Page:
Minimum Wage Up But Households Still Falling Behind
Friday, 5th June 2015 at 5:01 pm
As Australian workers welcome a modest increase in the minimum wage, Research Fellow at Australian National University, Rob Bray, writes that successive federal governments have dropped the ball on providing adequate support to low income working families in the article that originally appeared in The Conversation.
Taking into account inflation, the increase in Australia’s minimum wage announced yesterday is about A$4.80 per week. This is part of a pattern of small increases in the real value of the minimum wage of around 0.7% per year since the Federal Minimum Wage was re-established in April 1997.
Officially, the National Minimum Wage will increase by A$16 per week on July 1, 2015 to A$656.90. This is an increase of 43 cents per hour to A$17.29 per hour. This 2.5% increase will also be applied to minimum rates in modern awards.
However, as can be seen in the chart below, the minimum wage is not keeping up with other earnings. While the April 1997 minimum wage was equal to 48.5% of full-time adult male ordinary time earnings, by July 2014 this had fallen to 41.1%.
The ACTU estimates there are 1.9 million people who receive award only rates of pay. Other estimates suggest there are some 300,000 adults and an equal number of people aged 20 years and under being paid at or around the minimum wage. A high proportion of minimum wage earners are living in households with other people who have higher wage rates and most do not live in poor households.
How Australia compares
A recent OECD publication reports that, when converted for purchasing power, Australia has the highest net minimum wage in the OECD of US$9.54 per hour. This is over one dollar an hour more than France and Ireland, two dollars an hour more than Germany, Canada and the UK and over 3 dollars more than the US.
Out of 26 countries, Australia has the 8th highest ratio of the minimum wage to median earnings. The OECD estimates an Australian minimum wage worker with children who is a member of a couple has to work the second least number of hours of any OECD country to escape poverty, while a sole parent has to work the least. With 4.1% of adult workers on the minimum wage, Australia is around the average of the OECD, and well below the 8% recorded in France, the UK and the Netherlands.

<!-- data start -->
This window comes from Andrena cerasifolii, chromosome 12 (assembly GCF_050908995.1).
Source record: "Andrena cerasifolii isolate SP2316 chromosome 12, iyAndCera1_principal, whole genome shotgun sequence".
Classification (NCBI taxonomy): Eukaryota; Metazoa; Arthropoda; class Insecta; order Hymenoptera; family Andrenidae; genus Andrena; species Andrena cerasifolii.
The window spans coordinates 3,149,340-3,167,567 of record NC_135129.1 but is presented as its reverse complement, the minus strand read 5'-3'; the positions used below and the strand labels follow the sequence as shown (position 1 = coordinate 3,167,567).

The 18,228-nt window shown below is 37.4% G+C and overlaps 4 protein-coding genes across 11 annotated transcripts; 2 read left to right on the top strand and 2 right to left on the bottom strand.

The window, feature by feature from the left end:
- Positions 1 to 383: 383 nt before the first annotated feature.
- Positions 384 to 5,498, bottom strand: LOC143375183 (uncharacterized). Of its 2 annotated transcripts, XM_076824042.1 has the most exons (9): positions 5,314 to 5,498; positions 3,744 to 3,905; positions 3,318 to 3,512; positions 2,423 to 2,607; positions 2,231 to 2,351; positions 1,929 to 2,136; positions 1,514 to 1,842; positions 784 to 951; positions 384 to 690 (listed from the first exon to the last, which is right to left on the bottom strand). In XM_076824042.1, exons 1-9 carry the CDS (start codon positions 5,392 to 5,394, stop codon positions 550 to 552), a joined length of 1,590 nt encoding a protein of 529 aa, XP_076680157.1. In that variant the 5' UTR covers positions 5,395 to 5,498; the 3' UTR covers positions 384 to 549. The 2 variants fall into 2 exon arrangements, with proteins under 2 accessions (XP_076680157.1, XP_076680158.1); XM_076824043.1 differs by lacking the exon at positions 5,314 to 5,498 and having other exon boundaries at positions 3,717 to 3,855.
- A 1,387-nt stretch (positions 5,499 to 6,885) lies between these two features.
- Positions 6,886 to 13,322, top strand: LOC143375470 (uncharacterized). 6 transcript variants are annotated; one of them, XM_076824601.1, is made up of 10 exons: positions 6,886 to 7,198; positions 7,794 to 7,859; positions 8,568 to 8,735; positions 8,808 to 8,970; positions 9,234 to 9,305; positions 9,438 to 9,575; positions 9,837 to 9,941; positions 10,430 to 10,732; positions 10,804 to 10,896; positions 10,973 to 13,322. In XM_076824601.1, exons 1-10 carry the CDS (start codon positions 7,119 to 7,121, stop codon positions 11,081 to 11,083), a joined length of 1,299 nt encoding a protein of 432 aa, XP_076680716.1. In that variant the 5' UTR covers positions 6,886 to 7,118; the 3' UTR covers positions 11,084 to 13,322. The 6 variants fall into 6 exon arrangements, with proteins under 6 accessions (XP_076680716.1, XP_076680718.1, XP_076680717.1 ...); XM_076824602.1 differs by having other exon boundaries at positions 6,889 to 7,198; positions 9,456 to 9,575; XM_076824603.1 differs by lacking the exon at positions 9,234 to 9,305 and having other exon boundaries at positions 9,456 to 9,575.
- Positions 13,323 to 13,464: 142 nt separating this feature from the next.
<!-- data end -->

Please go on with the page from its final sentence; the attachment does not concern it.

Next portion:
Of course wages are only part of a household’s income. For single persons the tax bite has come down over recent years with increases in the tax-free threshold. For families low wages are supplemented by family payments, and for some by access to parenting payment. For low income working households these are very important.
Shifting government policy
In January 2015, with the then minimum wage of A$640.90, a single breadwinner family with a dependent partner and two young children who were renting privately would have had a disposable income of A$1094 per week, receiving transfers of A$500, in addition to the wage, and paying tax of A$47. But government policies over recent years have reduced the relative value of this support.
Family Tax Benefit Part A (FTB) was linked, from its introduction as part of the Hawke 1987 child poverty pledge, to the pension rate which was in turn adjusted for changes in earnings. In its 2009-10 budget the Labor government broke this link and simply adjusted the rates for changes in prices. Coalition policies have been even more draconian – proposing a total suspension of indexation of FTB, and a reduction in the rate of the annual supplements back to their 2003-04 levels.
The impact of these changes over time are large. Between 2008 and 2014, while prices have increased by 16.4%, earnings have increased by 28.3%. In approximate terms these families are, even before the freeze in rates, already some A$20 per week behind. The policy goal of seeking to ensure that children benefited from increasing community living standards is shattered.
Of course decisions about the minimum wage are a matter of balance. While small increases are likely to have limited impacts, higher increases carry with them the risk of pricing people out of jobs. We only have to look at the major supermarkets and see the self-service checkouts to recognise employers have a choice. Similarly other sectors such as hospitality are both domestically and internationally price sensitive, while human services are largely tax funded, and an increase in taxation for them results in lower consumption on other activities.
So was the decision right? To consider this I would put forward five propositions:
The Australian minimum wage has been increasing, but not as quickly as other earnings.
Australia has the highest minimum wage in the OECD and it is part of a strong anti-poverty framework.
Most minimum wage earners are not in poor households, although some are.
Increasing the minimum wage, if not matched by higher productivity of minimum wage workers, will cost jobs.
Successive federal governments have dropped the ball on providing adequate support to low income working families.
My view is that the last of these, and indeed also the question of support for those without families, is the most critical.
About the author: Rob Bray is a Research Fellow at Australian National University.